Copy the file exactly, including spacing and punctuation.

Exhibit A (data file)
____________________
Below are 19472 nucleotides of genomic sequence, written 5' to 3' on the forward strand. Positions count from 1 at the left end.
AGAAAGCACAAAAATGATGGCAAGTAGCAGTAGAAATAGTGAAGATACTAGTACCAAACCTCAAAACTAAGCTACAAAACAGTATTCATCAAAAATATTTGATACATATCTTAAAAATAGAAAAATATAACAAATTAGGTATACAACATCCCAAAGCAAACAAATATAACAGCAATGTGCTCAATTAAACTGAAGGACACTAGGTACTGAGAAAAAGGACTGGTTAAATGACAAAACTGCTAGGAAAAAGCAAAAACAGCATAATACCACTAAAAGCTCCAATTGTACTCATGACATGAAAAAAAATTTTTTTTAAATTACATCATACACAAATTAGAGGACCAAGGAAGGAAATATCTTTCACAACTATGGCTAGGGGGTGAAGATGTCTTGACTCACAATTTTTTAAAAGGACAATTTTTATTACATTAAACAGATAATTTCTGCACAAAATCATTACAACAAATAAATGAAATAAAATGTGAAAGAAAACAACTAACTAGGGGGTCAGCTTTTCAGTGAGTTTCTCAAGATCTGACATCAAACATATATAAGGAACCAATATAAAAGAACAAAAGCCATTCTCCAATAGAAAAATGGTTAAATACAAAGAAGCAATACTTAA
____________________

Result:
Below are 19472 nucleotides of genomic sequence, written 5' to 3' on the forward strand. Positions count from 1 at the left end.
AGAAAGCACAAAAATGATGGCAAGTAGCAGTAGAAATAGTGAAGATACTAGTACCAAACCTCAAAACTAAGCTACAAAACAGTATTCATCAAAAATATTTGATACATATCTTAAAAATAGAAAAATATAACAAATTAGGTATACAACATCCCAAAGCAAACAAATATAACAGCAATGTGCTCAATTAAACTGAAGGACACTAGGTACTGAGAAAAAGGACTGGTTAAATGACAAAACTGCTAGGAAAAAGCAAAAACAGCATAATACCACTAAAAGCTCCAATTGTACTCATGACATGAAAAAAAATTTTTTTTAAATTACATCATACACAAATTAGAGGACCAAGGAAGGAAATATCTTTCACAACTATGGCTAGGGGGTGAAGATGTCTTGACTCACAATTTTTTAAAAGGACAATTTTTATTACATTAAACAGATAATTTCTGCACAAAATCATTACAACAAATAAATGAAATAAAATGTGAAAGAAAACAACTAACTAGGGGGTCAGCTTTTCAGTGAGTTTCTCAAGATCTGACATCAAACATATATAAGGAACCAATATAAAAGAACAAAAGCCATTCTCCAATAGAAAAATGGTTAAATACAAAGAAGCAATACTTAA